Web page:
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Sunday, December 6th, 2015

InterVarsity’s “Race Matters” Panel Asks Students to Explore Their Ethnicity and Spirituality 5/5 (4)

On Wednesday, Dec. 2, InterVarsity hosted a “Race Matters” panel, where multiracial students from InterVarsity discussed how their ethnicity related to their spirituality. The event was organized by Abena Baffoe-Bonnie, ‘18, who began the night outlining the panel’s objectives. “Tonight our panel will explore how their ethnic background affects how they see God, the way they experience recent national events, and Loyola’s campus,” said Baffoe-Bonnie

After the brief introduction, Baffoe-Bonnie asked the panelists and the audience to participate in a “fist-to-five,” where each person would rate a statement on a zero (meaning they show their fist) to five (meaning they put up all five fingers) scale, five being the highest. Baffoe-Bonnie then asked a series of questions, for example if Loyola represented their ethnicity well on campus, or if their ethnicity affected how they celebrate their faith.

The audience’s and the panel’s answers varied with each question. Baffoe-Bonnie explained, “We have a variety of answers, because we have a variety of experiences.” She added that the diversity of backgrounds present was a positive because it meant there could be a full and balanced conversation about why race and ethnicity matter.

She then turned to the panel, which consisted of African-American, Cambodian-American, Western European-American, and Haitian-American students.

Baffoe-Bonnie first asked how each of the panelists discovered and embraced their ethnicity. Mia Jenkins, ‘18, explained that she was Cambodian and Irish, and that this deeply affected her family life. “My Cambodian grandma constantly tells me I’m a ‘disgrace’, since I’m not fully Cambodian,” she admitted. Even though she participated in the Cambodian expressions of faith, visited the temple and fed the monks, her grandmother still did not accept her. She felt invalidated in her own ethnicity, she reported. Embarking on her ethnic journey, she said, led her to her faith. She read a quote from Saint Augustine that she found great comfort in: “A friend knows everything about you and still accepts you.” Jenkins explained that the love she feels from God fulfills her desires for acceptance just the way she is.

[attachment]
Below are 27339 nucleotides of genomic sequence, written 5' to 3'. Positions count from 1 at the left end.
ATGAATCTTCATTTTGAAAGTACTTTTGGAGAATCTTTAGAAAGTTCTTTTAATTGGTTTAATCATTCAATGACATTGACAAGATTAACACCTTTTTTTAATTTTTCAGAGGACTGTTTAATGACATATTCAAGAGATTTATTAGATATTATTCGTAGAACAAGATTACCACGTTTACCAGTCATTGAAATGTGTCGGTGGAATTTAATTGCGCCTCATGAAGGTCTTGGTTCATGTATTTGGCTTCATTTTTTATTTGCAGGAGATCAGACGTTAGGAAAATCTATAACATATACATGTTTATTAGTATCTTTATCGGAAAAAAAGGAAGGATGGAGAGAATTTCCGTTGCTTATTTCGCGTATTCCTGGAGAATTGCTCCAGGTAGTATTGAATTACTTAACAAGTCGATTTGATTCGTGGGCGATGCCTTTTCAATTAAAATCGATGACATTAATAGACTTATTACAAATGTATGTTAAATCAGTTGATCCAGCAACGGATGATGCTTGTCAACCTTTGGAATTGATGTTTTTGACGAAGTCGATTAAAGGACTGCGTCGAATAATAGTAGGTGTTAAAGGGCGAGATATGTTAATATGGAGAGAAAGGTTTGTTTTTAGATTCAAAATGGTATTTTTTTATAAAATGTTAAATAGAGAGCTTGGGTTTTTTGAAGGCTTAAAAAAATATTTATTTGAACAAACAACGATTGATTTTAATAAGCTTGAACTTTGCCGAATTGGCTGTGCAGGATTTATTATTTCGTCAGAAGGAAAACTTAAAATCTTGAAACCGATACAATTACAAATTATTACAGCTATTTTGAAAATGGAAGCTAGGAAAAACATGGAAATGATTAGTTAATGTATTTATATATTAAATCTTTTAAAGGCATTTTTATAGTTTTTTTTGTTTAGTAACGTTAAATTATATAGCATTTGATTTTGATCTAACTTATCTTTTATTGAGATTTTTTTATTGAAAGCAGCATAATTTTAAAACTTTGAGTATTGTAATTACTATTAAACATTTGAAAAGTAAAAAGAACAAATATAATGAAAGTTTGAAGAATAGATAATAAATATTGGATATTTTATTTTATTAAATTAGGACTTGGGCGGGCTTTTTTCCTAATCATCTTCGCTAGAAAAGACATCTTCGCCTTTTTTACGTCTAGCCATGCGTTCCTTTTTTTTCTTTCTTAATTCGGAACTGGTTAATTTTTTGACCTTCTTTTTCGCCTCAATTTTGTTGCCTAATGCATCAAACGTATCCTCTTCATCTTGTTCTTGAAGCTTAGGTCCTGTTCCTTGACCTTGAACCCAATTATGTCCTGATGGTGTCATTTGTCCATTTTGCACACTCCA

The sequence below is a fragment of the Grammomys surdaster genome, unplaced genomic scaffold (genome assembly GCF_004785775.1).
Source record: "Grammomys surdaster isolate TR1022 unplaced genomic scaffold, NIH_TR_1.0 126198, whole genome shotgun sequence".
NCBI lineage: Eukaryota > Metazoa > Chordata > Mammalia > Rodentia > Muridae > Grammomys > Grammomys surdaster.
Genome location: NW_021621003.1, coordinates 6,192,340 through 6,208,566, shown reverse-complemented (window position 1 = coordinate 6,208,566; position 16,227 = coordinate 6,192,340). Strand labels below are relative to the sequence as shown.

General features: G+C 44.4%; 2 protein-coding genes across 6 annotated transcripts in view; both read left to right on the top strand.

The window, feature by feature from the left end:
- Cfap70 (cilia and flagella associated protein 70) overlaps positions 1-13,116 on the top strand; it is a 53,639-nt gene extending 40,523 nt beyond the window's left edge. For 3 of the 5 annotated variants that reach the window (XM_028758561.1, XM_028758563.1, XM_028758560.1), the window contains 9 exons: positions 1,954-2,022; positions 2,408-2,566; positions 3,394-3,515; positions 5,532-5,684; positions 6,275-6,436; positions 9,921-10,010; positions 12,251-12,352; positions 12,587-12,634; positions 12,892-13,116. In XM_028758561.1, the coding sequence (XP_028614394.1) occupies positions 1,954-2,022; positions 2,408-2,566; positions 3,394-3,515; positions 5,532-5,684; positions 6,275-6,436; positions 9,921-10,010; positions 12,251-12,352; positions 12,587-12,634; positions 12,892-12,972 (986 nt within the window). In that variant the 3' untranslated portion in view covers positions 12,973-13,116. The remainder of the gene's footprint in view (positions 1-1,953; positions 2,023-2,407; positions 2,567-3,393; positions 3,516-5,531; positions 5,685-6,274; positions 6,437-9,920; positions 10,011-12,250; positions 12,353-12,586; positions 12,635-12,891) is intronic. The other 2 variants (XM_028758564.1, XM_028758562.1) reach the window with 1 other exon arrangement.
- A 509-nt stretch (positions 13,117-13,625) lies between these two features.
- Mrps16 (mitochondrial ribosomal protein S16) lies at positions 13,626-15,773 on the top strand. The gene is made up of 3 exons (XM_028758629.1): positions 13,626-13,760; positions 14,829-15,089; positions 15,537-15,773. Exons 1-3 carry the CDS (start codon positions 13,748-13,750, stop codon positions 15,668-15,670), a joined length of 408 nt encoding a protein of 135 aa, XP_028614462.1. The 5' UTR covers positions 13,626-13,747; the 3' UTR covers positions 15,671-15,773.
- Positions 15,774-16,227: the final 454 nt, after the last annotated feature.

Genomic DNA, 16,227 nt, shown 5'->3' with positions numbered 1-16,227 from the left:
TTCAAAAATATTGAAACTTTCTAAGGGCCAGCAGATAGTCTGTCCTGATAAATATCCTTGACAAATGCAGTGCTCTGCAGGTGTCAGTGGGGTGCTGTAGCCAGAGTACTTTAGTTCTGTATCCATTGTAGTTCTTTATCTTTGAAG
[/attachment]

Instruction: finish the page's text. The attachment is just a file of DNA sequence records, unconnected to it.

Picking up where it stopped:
After the panelists explained their ethnic identities, Baffoe-Bonnie asked how their ethnic and spiritual identities related to recent national events, such as Freddie Grey and Mizzou. Eric Baker, ‘18, immediately took the microphone to share how he felt as an African-American student. He began by saying he was “saddened” by these events, especially because he is personally “very affected.” He paused before adding, “we only seem to care [about race] when something traumatic happens.” Baker went on to explain that he felt blessed by these events, even though they were tragedies, because they “open up the opportunity to address this, because [we] have everyone’s attention.”

Kyhla Desire, ‘18, said that as a black student she was very angry. She remembered all of the conversations she had with her friends before calling her mother, who asked her, “Have you asked God what you should do about it?” Desire admits she hadn’t thought of that before, and after praying for a while, she decided she needed to act. “That prayer led me [with a few other students] to organize the demonstration on campus that we had a few weeks ago. And that demonstration has led us to meet with administration and start implementing serious changes to our campus.”

For the final question, Baffoe-Bonnie asked the panelists what barriers they feel they face at Loyola. Theda Tann, ‘16, revealed that she had never thought she could be a leader. As a first generation Cambodian woman, she had never seen someone who looked like her in a leadership position. “When I thought of the image of a leader, it was always this professional-looking guy in a suit. It was never me.” It wasn’t until last year, when Tann attended an Asian-American conference and saw an Asian-American woman give a speech that she thought, “Maybe I can be a leader, too.”
After the panelists finished speaking, Baffoe-Bonnie asked the audience to form small groups and answer the questions that InterVarsity provided about how each of their ethnicities affect how they experience faith and Loyola. The ending activity emphasized the message that each student’s personal experiences and backgrounds affect how they see the world.

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